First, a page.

18. The apparatus of claim 17, further comprising a rotatable cylinder housing and a chute having a first end position adjacent to said rotatable cylinder housing and a second end positioned adjacent to said basket.

19. The apparatus of claim 18, wherein said a rotatable cylinder is adapted to pick up said brush and woody debris and is installed in said rotatable cylinder housing.

20. The apparatus of claim 17, wherein devices mounted said rotatable cylinder are a flail style device or a fixed tooth device.

21. The apparatus of claim 17, further comprising a tongue suitable for towing said vehicle and said height adjusting system adjusts vehicle height by controlling the height of said tongue.

22. The apparatus of claim 17, wherein said hydraulic system is also associated with said basket and provides the means to move said basket from the first to second position.

23. A method for removing brush and woody debris from the ground comprising the steps of: removing a rotatable cylinder from a brush and wood cutting and grinding machine; providing a vehicle adapted to receive said rotatable cylinder wherein said vehicle comprises: a drive mechanism associated with said rotatable cylinder; a height adjusting system associated with said vehicle, said height adjusting system adapted to position said rotatable cylinder a desired distance above the surface of the ground; a basket for receiving debris, said basket being movable from a first position to a second position; positioning said rotatable cylinder removed from said brush and wood cutting and grinding machine in said vehicle adapted to receive said rotatable cylinder; and moving said vehicle across the ground while rotating said rotatable cylinder in a direction counter-rotationally to the forward direction of travel, said rotatable cylinder rotating at a rate sufficient remove debris from said ground.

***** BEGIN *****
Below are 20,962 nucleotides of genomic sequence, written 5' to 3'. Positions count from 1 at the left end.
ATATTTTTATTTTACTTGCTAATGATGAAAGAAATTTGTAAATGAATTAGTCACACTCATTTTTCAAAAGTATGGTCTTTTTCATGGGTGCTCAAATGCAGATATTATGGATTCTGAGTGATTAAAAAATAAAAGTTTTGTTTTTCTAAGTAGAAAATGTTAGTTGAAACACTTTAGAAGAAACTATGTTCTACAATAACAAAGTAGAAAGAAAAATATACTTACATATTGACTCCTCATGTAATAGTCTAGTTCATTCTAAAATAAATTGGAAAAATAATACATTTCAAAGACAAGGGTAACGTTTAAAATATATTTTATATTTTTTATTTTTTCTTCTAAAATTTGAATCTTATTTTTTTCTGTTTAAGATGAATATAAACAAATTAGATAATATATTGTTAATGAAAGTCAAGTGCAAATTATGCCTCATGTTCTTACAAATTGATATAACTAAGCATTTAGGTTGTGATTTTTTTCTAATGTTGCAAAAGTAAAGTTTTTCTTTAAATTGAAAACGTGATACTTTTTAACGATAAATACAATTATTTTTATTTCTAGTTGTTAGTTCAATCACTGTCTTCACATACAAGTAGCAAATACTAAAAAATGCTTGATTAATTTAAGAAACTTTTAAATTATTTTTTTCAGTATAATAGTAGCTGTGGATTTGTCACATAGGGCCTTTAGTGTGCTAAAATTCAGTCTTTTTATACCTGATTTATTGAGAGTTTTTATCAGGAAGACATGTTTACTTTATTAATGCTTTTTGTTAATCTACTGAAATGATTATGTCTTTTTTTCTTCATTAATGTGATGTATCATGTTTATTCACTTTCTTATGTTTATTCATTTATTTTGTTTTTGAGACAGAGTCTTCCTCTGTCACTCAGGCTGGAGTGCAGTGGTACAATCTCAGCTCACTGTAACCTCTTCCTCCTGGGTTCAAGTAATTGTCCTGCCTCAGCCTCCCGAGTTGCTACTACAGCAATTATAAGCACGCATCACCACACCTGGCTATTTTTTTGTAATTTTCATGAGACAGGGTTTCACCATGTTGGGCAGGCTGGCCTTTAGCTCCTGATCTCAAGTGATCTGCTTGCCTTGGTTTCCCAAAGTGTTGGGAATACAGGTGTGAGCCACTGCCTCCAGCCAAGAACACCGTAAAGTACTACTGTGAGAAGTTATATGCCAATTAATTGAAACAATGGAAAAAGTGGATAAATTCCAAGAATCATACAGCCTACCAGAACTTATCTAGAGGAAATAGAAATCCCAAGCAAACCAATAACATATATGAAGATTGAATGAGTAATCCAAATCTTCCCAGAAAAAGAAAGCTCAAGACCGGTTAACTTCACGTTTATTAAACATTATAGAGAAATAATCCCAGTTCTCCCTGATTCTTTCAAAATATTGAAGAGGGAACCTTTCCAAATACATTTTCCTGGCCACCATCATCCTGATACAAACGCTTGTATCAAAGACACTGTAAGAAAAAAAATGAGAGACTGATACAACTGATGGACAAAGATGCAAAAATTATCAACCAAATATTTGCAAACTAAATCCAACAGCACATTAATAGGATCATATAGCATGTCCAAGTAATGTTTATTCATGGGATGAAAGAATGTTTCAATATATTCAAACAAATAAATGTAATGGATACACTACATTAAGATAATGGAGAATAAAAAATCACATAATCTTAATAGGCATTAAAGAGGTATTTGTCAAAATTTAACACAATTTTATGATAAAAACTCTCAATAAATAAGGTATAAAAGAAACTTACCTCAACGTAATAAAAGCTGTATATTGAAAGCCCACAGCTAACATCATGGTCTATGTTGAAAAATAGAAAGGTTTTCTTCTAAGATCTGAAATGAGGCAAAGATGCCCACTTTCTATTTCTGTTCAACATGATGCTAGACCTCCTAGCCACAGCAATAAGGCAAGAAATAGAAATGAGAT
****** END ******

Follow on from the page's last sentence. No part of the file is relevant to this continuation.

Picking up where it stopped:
24. The method of claim 23, further comprising the step of transporting said debris from said rotatable cylinder to said basket.

25. The method of claim 23, wherein said vehicle further comprises a housing positioned around said rotatable cylinder and a chute having a first end positioned adjacent to said housing and a second end adjacent to said basket and wherein said rotatable cylinder rotates at a speed sufficient to propel debris through said chute to said basket.

26. The method of claim 23, further comprising the step of adjusting said height adjusting mechanism such that said rotatable cylinder is positioned a desired distance above the surface of the ground during movement of said vehicle across the ground.

27. A method for removing brush and woody debris from the ground comprising the steps of: providing a rotatable cylinder carrying debris removal devices; providing a vehicle adapted to receive said rotatable cylinder wherein said vehicle comprises: a drive mechanism associated with said rotatable cylinder; a height adjusting system associated with said vehicle, said height adjusting system adapted to position said rotatable cylinder a desired distance above the surface of the ground; a basket for receiving debris, said basket being movable from a first position to a second position; positioning said rotatable cylinder in said vehicle adapted to receive said rotatable cylinder; moving said vehicle across the ground while rotating said rotatable cylinder in a direction counter-rotationally to the forward direction of travel, said rotatable cylinder rotating at a rate sufficient remove debris from said ground.

28. The method of claim 27, further comprising the step of transporting said debris from said rotatable cylinder to said basket.

29. The method of claim 27, wherein said vehicle further comprises a housing positioned around said rotatable cylinder and a chute having a first end positioned adjacent to said housing and a second end adjacent to said basket and wherein said rotatable cylinder rotates at a speed sufficient to propel debris through said chute to said basket.

30. The method of claim 27, further comprising the step of adjusting said height adjusting mechanism such that said rotatable cylinder is positioned a desired distance above the surface of the ground during movement of said vehicle across the ground.

Description:

BACKGROUND OF THE INVENTION

This invention removes brush and woody debris remaining after commercial tree and brush clearing efforts.